Jethro's Braindump

Metropolis-Hastings Method

In Importance Sampling and Rejection Sampling, the proposal distribution \(q(x)\) needs to be similar to \(p(x)\). The Metropolis-Hastings method uses a proposal density \(q(x;x^(t))\) that is dependent on the current state \(x^(t)\). A simple distribution such as a Gaussian centered on \(x^(t)\) can be used.


  1. Evaluate \(p^\star(x)\) for any \(x\).
  2. A tentative new state \(x’\) is generated from the proposal density \(q(x’;x^{(t)})\).
  3. Compute \(a = \frac{p^\star(x’)}{p^\star(x^{(t)})} \frac{q(x^{(t)};x’)}{q(x’;x^{(t)})}\)
  4. If \(a \ge 1\), accept new state and set \(x^{(t+1)}= x’\), else set \(x^{(t+1)} = x^{(t)}\)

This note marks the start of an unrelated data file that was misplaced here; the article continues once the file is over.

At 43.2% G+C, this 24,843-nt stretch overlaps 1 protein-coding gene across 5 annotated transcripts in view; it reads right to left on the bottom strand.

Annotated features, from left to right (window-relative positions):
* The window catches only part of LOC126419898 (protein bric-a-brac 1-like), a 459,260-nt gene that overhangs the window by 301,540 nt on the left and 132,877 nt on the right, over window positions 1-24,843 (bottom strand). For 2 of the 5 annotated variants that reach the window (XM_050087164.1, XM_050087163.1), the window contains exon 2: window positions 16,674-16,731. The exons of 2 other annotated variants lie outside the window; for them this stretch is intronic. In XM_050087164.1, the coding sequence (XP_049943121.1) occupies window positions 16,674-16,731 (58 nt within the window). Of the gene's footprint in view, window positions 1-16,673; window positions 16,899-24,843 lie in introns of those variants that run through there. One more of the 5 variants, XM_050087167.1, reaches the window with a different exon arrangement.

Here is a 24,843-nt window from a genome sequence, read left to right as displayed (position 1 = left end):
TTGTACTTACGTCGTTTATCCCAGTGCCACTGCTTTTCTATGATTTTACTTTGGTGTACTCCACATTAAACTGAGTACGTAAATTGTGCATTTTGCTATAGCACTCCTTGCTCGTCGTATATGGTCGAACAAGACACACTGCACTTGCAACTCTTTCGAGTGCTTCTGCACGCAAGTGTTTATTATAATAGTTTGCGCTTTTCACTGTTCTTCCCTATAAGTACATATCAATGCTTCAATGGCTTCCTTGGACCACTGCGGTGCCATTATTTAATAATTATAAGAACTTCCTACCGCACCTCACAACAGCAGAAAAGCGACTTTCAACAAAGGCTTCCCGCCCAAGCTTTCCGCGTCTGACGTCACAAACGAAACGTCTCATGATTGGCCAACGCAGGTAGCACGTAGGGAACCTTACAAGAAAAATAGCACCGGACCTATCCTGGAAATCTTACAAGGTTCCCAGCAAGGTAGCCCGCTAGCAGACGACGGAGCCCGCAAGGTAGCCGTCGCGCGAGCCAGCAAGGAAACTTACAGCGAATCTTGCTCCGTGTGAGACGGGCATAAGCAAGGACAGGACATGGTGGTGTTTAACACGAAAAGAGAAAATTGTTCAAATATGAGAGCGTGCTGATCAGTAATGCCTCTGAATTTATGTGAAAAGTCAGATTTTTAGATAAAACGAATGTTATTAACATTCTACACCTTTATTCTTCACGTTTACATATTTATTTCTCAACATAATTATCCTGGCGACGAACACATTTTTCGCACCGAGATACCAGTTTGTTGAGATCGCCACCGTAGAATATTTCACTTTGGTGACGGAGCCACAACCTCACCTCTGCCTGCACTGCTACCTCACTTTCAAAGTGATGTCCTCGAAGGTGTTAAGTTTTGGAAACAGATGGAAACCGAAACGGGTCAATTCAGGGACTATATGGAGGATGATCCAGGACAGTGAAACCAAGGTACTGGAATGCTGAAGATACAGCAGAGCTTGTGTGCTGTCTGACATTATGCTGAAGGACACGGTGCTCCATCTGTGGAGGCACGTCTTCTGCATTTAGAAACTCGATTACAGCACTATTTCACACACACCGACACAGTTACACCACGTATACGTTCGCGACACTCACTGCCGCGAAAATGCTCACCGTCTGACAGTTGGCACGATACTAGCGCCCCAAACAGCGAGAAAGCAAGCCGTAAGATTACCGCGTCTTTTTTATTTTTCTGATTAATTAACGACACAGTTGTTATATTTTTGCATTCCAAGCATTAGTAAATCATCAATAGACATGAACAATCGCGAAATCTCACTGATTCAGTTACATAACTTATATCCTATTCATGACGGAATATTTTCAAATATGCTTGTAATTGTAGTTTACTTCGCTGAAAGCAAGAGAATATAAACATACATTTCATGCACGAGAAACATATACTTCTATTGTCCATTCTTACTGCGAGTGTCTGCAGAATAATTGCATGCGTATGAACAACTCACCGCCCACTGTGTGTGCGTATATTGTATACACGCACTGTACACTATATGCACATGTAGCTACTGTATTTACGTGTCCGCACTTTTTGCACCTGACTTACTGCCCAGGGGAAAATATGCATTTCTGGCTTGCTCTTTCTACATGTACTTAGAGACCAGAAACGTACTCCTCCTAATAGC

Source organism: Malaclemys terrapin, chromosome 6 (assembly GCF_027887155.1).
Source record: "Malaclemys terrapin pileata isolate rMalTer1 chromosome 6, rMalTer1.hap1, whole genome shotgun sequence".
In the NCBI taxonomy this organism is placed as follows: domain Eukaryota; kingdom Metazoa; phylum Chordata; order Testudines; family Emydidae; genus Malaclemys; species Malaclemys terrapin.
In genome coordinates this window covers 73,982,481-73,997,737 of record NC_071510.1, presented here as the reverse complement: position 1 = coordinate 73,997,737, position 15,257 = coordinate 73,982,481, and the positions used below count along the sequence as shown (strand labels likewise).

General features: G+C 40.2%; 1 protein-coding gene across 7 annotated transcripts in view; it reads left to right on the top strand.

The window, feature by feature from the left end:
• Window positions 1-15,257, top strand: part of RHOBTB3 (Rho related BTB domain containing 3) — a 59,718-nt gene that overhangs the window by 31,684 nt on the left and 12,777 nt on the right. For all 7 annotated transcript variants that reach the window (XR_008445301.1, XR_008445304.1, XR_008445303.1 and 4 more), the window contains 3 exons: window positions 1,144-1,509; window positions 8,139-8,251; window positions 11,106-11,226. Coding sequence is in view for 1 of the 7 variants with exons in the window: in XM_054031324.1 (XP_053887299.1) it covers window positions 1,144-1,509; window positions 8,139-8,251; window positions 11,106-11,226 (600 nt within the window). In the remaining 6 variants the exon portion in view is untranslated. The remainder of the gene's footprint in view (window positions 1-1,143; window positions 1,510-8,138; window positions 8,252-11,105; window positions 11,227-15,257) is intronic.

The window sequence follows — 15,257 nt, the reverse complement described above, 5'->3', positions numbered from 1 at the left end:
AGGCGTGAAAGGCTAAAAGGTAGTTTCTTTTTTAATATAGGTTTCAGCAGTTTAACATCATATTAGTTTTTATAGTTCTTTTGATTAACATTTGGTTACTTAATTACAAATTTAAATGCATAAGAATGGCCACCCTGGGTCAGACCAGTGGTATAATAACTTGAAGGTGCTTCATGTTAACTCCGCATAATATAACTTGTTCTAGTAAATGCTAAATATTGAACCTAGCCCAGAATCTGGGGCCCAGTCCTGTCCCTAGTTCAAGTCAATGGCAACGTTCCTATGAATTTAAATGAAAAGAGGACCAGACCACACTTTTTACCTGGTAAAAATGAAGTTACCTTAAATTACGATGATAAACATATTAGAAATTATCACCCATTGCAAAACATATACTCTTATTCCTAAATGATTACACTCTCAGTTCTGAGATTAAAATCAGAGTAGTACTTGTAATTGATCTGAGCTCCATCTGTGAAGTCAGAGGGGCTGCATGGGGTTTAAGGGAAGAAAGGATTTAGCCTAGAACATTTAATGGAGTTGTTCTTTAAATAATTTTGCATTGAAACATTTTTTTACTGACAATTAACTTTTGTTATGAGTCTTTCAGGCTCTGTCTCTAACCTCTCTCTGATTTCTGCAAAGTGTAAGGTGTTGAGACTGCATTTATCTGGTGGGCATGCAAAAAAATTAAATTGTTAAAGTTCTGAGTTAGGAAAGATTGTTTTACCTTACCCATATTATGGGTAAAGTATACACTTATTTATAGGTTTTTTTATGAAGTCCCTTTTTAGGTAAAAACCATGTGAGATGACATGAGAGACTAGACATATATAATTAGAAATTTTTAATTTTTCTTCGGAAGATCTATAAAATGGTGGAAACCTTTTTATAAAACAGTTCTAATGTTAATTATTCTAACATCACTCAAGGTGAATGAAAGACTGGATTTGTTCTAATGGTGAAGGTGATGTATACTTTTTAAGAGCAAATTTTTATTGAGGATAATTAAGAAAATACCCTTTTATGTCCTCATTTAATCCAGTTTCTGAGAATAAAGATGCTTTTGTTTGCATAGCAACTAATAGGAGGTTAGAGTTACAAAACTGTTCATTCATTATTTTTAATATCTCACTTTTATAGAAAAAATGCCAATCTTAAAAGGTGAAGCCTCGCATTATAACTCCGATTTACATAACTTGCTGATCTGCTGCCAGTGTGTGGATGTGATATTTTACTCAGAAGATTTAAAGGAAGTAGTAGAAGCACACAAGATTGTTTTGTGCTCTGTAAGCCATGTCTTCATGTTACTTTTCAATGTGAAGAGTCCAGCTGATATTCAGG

Pros and Cons

  1. Will still give answers in high-dimensional settings
  2. Lengthy simulations may be needed for convergence, because of the quadratic dependence on the lengthscale-ratio. A random walk is extremely slow, and should try to be suppressed.

Suppressing Random Walks

Hamiltonian Monte-Carlo methods make use of gradient information to reduce random-walk behaviour.

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